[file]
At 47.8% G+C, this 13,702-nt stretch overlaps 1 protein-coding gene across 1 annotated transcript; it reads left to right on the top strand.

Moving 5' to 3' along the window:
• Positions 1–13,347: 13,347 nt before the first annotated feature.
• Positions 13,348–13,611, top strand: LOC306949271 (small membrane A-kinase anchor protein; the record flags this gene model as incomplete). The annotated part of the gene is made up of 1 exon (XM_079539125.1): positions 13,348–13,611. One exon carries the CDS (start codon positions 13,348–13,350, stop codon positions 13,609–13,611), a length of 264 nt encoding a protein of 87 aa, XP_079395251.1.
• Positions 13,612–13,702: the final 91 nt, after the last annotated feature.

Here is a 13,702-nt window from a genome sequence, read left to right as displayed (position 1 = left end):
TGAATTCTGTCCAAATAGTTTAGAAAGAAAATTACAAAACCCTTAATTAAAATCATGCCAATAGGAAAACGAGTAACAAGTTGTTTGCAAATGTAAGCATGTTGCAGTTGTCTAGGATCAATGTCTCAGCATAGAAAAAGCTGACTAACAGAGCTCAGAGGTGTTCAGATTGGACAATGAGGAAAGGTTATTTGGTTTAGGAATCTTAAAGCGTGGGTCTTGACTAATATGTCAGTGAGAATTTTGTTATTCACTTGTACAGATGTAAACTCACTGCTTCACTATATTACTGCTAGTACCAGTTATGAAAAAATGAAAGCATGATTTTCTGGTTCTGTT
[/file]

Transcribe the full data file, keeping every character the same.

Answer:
At 47.8% G+C, this 13,702-nt stretch overlaps 1 protein-coding gene across 1 annotated transcript; it reads left to right on the top strand.

Moving 5' to 3' along the window:
• Positions 1–13,347: 13,347 nt before the first annotated feature.
• Positions 13,348–13,611, top strand: LOC306949271 (small membrane A-kinase anchor protein; the record flags this gene model as incomplete). The annotated part of the gene is made up of 1 exon (XM_079539125.1): positions 13,348–13,611. One exon carries the CDS (start codon positions 13,348–13,350, stop codon positions 13,609–13,611), a length of 264 nt encoding a protein of 87 aa, XP_079395251.1.
• Positions 13,612–13,702: the final 91 nt, after the last annotated feature.

Here is a 13,702-nt window from a genome sequence, read left to right as displayed (position 1 = left end):
TGAATTCTGTCCAAATAGTTTAGAAAGAAAATTACAAAACCCTTAATTAAAATCATGCCAATAGGAAAACGAGTAACAAGTTGTTTGCAAATGTAAGCATGTTGCAGTTGTCTAGGATCAATGTCTCAGCATAGAAAAAGCTGACTAACAGAGCTCAGAGGTGTTCAGATTGGACAATGAGGAAAGGTTATTTGGTTTAGGAATCTTAAAGCGTGGGTCTTGACTAATATGTCAGTGAGAATTTTGTTATTCACTTGTACAGATGTAAACTCACTGCTTCACTATATTACTGCTAGTACCAGTTATGAAAAAATGAAAGCATGATTTTCTGGTTCTGTT